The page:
Index After the Great Depression Overview Education Employment Income and wealth Financial position Sectors Energy Agriculture Manufacturing Finance International trade Economic predictions and forecasting Currency and central bank Government involvement Regulations Taxation Expenditure
SYNOPSIS Economy Of The United StatesSubmitted to: Submitted by:Ms. ShwetaMighlaniSahilNarulaKritiSangarPankajKapoor
OverviewUnited States Is Home To 29.6 Million SmallBusinesses,30% Of The Worlds Millionaires,40% Of The Worlds Billionaires, As Well As 139Of The Worlds 500 Largest Companies.United States Has Been The Birthplace Of 161Of Britannicas 321 Great Inventions, IncludingItems Such As The Airplane, Internet, Microchip,Laser, Cellphone, Refrigerator, Email,Microwave, LCD And LED Technology, AirConditioning, Assembly Line, Supermarket, BarCode, Electric Motor, And ATM.
United States Is Rich In Mineral Resources AndFertile Farm Soil, And It Is Fortunate To Have AModerate Climate.High Wages Brings Many Highly Skilled WorkersFrom Around The World To The United States.Over 13 Million People Entered The UnitedStates During The 1990s Alone.The Corporation Has Emerged As An AssociationOf Owners, Known As Stockholders, Who FormA Business Enterprise Governed By A ComplexSet Of Rules And Customs.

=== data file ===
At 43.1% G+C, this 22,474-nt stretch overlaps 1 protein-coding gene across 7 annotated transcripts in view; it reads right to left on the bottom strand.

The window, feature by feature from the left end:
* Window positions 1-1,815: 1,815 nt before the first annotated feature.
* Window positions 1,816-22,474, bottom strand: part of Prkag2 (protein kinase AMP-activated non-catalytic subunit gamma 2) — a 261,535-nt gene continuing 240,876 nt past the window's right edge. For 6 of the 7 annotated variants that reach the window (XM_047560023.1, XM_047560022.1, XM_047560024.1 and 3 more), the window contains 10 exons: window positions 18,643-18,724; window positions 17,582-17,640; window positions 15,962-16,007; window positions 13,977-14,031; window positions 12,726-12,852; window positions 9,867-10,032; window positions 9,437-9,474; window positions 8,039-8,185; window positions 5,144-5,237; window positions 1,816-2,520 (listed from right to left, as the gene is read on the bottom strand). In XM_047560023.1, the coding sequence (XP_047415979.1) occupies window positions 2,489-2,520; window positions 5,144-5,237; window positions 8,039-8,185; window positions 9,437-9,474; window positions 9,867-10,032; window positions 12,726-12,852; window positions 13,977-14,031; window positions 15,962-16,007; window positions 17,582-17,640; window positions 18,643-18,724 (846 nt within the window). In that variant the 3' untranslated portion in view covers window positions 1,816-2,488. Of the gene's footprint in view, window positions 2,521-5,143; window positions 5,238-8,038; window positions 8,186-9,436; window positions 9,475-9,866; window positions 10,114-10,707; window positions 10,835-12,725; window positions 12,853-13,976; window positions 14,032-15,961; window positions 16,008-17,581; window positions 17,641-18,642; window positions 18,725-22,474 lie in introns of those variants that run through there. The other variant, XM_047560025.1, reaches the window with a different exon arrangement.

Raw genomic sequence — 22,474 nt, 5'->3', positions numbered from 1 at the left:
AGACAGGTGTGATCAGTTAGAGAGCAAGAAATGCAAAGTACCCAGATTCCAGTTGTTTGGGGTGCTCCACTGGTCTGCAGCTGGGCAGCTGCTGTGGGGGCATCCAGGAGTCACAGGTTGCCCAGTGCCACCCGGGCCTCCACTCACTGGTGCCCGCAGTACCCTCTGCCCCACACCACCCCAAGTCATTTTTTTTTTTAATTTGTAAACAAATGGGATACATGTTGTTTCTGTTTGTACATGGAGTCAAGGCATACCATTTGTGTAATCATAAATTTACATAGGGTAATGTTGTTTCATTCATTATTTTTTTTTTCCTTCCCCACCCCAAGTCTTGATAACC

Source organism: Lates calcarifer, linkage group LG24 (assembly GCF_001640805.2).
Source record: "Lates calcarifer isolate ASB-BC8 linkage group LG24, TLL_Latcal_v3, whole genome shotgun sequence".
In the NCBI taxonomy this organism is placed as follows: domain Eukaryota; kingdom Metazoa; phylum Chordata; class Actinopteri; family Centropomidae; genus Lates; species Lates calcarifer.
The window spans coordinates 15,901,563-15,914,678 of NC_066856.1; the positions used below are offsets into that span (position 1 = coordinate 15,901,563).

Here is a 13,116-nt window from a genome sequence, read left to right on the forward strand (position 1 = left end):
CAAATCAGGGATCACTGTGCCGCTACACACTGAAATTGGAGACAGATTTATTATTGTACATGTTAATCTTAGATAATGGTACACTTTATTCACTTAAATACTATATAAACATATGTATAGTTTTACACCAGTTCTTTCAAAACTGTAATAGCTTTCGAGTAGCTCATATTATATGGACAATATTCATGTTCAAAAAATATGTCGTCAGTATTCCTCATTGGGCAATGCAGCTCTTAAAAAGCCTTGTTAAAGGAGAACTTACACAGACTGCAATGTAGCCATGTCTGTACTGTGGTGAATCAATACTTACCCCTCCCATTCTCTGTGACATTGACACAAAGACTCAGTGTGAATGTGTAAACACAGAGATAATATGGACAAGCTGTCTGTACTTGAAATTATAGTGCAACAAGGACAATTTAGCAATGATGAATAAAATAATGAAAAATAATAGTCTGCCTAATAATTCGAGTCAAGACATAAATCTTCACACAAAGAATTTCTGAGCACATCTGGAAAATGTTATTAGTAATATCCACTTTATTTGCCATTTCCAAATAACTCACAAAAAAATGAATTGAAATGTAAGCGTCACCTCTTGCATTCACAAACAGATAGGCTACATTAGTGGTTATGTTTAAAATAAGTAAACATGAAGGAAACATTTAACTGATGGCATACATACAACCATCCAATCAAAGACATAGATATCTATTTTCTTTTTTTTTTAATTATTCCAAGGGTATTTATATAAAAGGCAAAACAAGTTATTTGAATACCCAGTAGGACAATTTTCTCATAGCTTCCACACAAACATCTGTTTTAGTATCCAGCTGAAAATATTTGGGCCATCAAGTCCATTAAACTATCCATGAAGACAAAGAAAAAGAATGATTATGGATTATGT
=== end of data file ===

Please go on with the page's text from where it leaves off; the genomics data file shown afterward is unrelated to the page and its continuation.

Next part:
EmploymentThere are approximately 154.4 million employedindividuals in the US.There are approximately 154.4 million employedindividuals in the US.Small businesses are the largestemployer in the country representing 53% of US workers.The second largest share of employment belongs to largebusinesses, who employ a total of 38% of the USworkforce. A total of 91% of Americans are employed bythe private sector. Government accounts for 8% of all USworkers.The 30 million small businesses in the USA account for 64%of net new jobs (jobs created minus jobs lost).70% of jobs created in the last decade were by smallbusiness.Amongst large businesses, several of the largestcompanies and employers in the world are Americancompanies. Amongst them are Walmart, the largestcompany and the largest private sector employer in theworld, which employs 2.1 million people world-wide and1.4 million in the US alone.